Lithium ion batteries can typically be discharged up to 80% before reaching a potentially harmful state of “deep discharge”. They have a battery management system to prevent deep discharge (and over-charge).

Usable capacity and life cycles

By programming the system to limit the Depth of Discharge, the effective usable capacity of the system is limited.

Usable Capacity (Ah) = Depth of Discharge % * Nominal Capacity (Ah)

In general this will increase the number of available life cycles of the battery – the lower the programmed depth of discharge, the longer the battery will last.

System efficiency %

All batteries incur losses in the cycle of charge, storage and discharge.

The round trip efficiency of the combined charger and battery is usually in the order of 83%.

Self-discharge %

Batteries gradually lose charge over time. A typical lead acid battery will lose around 5% charge a month. Self-discharge rates are lower for lithium ion batteries, although the battery safety and control circuits incorporated into lithium ion battery banks do contribute to the standing losses.

Battery management system

Battery Management Systems are essential for lithium ion batteries. They perform several functions:

  • ensure safe system start up and shut down;
  • ensure the battery operates in optimum conditions, controlling voltage, current, and temperature;
  • indicate the available charge and discharge power and current;
  • balance the charge across cells;
  • provide information to the user about State of Charge (SoC) and State of Health (SoH) and operating parameters;
  • send alerts and if necessary put the battery into safe mode if certain critical thresholds (e.g. over-charge, deep discharge, operating temperature limits) are breached.

Cell monitoring and balancing

Cells in a cell assembly (stack) age differently depending on various factors. This ageing leads to capacity differences, variations in the internal resistance and different leakage currents, which in turn impacts the capacity of the cells and thus the voltages of each single cell. Improper charge states further reduce the life of the cells, with an ‘avalanche effect’ that has no remedy, unless cell monitoring and balancing is in place.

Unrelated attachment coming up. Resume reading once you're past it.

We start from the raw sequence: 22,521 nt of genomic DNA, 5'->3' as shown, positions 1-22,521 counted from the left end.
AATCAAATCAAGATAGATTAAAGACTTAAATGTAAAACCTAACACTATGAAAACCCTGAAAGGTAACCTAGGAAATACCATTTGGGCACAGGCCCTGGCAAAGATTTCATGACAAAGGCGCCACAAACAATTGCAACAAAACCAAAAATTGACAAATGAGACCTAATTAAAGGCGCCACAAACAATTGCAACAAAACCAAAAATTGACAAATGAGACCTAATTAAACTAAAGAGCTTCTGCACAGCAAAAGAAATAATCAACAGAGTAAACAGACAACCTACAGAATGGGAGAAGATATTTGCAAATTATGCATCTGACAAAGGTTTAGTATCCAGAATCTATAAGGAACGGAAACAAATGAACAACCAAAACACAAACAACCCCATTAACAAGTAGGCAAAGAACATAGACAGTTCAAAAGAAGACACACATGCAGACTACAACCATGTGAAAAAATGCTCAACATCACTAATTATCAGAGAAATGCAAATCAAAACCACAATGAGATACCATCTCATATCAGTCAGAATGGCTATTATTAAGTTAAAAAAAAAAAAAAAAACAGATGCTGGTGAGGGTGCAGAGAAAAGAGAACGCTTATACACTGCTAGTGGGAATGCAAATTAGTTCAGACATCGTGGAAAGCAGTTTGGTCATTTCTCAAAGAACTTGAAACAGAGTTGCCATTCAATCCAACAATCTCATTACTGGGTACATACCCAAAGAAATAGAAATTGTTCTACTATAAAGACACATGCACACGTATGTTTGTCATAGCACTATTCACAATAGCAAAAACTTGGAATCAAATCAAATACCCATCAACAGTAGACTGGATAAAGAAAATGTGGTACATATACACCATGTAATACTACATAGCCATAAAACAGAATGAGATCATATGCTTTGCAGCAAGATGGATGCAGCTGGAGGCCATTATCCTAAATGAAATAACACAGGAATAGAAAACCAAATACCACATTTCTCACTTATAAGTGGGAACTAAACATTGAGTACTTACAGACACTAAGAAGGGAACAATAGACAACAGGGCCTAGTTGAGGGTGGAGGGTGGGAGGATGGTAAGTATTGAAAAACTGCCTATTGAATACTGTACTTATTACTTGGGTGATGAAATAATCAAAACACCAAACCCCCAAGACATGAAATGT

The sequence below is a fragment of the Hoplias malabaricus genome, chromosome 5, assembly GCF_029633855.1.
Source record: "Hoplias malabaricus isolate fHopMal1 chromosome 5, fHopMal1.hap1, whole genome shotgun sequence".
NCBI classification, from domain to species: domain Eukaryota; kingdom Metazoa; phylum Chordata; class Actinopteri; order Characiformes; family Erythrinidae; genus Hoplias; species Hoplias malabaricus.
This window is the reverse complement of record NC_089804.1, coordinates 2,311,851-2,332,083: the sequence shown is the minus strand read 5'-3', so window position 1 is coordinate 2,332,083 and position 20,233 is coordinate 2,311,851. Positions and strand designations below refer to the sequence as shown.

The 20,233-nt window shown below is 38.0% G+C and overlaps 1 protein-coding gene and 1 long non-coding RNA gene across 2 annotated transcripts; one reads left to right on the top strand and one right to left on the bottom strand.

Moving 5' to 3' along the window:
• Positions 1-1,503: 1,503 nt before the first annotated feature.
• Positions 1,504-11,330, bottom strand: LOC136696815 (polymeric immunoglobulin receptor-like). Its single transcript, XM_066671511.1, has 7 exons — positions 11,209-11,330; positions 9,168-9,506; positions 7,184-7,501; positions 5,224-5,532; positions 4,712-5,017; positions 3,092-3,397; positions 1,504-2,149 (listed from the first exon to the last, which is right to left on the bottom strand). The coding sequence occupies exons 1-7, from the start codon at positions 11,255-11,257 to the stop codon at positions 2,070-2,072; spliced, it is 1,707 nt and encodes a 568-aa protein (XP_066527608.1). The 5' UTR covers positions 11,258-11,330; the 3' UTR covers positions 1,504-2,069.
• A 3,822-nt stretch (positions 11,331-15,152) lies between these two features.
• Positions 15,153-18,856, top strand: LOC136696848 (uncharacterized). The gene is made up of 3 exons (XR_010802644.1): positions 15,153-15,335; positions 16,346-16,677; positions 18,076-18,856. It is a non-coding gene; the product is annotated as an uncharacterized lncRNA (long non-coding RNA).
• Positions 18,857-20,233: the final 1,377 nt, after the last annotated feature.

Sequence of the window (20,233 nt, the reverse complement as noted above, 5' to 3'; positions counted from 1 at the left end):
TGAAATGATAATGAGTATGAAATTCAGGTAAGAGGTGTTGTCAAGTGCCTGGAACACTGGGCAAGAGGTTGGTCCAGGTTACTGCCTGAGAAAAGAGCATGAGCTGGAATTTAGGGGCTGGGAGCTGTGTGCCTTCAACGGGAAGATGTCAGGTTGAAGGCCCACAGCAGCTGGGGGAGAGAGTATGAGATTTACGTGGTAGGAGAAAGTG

Cell monitoring and balancing systems can identify and correct continuously such differences in the stack. This process significantly increases the lifetime of the individual cells, but consumes power and thus increases the self-discharge in the stack.

There are three methods of balancing:

Passive balancing

Cells with an excessively high voltage are discharged by means of switchable or fixed bypass resistors. The resulting electrical energy from the different states of charge is converted into heat and is lost.

Active uni-directional balancing (power pump or “charge pump” method)

The excess charge of a cell is “pumped” into the next with two transistor switches and a throttle. This process is also referred to as uni-directional active balancing, since it only allows controlled discharge of a cycle. The charge distribution of the cells is, however, only possible in one direction.

Active bi-directional balancing (TESVOLT)

In contrast to the uni-directional balancing each cell can be loaded from the other cells of a stack, or can be discharged in all other cells. This allows a fast and efficient balancing of the stack. This method is realised via bi-directional flyback converters, which are attached to each cell.

The bi-directional balancing system was developed and patented by Tesvolt. The BMS monitors the temperature, voltage and charge state of each cell and controls them in a cell assembly (stack). From the individually measured parameters the BMS determines the state of health (SoH), and the State of Charge (SoC) of each cell to allow the early detection of errors and to prevent damage. In addition it allows the charge of each cell to be defined, and separates the charge of the affected cell from the other cells.

Bi-directional balancing is the best method, minimising self-discharge losses and reducing balancing time and power consumption.